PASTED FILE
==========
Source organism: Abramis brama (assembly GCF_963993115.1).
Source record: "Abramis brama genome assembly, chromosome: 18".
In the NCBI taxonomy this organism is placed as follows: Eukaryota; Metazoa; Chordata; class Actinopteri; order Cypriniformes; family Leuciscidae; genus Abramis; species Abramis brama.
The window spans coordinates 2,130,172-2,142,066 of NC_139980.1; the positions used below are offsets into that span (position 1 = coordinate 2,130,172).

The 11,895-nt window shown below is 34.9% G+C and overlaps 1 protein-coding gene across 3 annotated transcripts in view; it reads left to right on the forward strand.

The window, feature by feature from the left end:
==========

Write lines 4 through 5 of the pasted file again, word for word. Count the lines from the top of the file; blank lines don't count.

The window spans coordinates 2,130,172-2,142,066 of NC_139980.1; the positions used below are offsets into that span (position 1 = coordinate 2,130,172).

The 11,895-nt window shown below is 34.9% G+C and overlaps 1 protein-coding gene across 3 annotated transcripts in view; it reads left to right on the forward strand.